If you’ve always wondered how you could buy your next car at an auction, here’s your chance to learn the Do’s and Don’ts of smart buying on the block.
Essentially, there are two types of auctions:
* Public Auctions: Open to the public.
* Dealer Auctions: Restricted to licensed auto dealers.
Typically, public auctions are towing and salvage, collectible car or government auctions.
If you decide you want to try your hand at a public auto auction, here’s a checklist of things to know:
1. Bring positive ID (i.e. a driver’s license, state identification card, or passport) and proof of ability to pay for your purchase (often called a bidders card deposit).
2. Once this information is provided, you’ll need to register and receive a bidders number which you’re responsible for, so make sure you keep it in your possession at all times because bids cannot be retracted.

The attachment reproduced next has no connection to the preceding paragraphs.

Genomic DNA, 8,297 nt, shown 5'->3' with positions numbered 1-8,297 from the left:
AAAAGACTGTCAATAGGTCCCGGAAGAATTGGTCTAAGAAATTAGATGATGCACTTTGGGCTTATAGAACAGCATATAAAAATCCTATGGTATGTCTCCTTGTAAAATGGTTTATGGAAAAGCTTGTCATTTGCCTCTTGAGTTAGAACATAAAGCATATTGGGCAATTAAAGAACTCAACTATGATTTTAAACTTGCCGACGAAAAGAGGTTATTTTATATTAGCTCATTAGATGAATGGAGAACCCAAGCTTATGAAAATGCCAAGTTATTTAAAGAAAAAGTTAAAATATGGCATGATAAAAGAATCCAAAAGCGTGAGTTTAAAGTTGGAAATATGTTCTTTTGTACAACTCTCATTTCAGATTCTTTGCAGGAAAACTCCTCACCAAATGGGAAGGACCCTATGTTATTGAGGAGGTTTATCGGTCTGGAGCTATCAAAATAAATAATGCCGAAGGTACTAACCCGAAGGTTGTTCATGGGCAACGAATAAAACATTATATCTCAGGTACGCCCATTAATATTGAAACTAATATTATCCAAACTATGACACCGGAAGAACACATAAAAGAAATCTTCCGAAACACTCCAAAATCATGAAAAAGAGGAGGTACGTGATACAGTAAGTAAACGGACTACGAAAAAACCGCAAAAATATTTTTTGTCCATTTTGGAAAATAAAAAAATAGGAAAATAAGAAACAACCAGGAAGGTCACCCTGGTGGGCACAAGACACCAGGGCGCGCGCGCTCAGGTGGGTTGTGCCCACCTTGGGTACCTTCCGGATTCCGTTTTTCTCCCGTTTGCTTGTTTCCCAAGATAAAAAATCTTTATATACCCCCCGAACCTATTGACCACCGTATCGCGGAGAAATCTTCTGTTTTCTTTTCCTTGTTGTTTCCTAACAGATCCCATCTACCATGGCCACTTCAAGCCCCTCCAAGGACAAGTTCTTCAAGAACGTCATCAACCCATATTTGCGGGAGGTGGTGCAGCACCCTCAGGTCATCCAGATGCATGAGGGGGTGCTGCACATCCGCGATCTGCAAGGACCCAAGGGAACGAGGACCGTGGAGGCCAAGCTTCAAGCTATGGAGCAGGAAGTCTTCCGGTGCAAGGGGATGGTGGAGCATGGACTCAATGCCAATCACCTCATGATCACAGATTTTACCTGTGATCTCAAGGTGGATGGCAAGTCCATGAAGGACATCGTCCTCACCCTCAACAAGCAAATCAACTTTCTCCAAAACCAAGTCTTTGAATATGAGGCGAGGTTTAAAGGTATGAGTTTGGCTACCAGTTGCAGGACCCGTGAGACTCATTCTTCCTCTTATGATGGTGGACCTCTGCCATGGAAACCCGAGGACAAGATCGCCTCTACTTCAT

3. Plan to arrive early to the auction. You’ll want at least an hour or more to look at the list of available vehicles.
4. It’s a great idea to ask (and even offer to pay) a mechanic to attend the auction with you. If the mechanic agrees to go along and kick a few tires, you have some assurance that what you’re buying won’t turn out to be a lemon.
5. Bring a Kelley Blue Book or NADA guide with you. You’ll want to make sure you’re not overpaying for what you’re bidding on. You can also access the information online at www.nada.com and www.kbb.com.
6. Make sure you have funds to pay for your winnings. The last thing you want is to find the bargain of the century and not have the money to buy it.
7. Auctions require full payment on the day of the sale.
8. Bid smart because there are risks involved with buying at an auction. For example, don’t get caught up in a bidding war. If so, you may end up overpaying for a vehicle.
9. Remember, you’re buying a car “as-is,” which means there is no guarantee or warranty provided.
10. Make sure you’re buying from a reputable auction; the VIN number should match exactly on both the car and the paperwork you receive.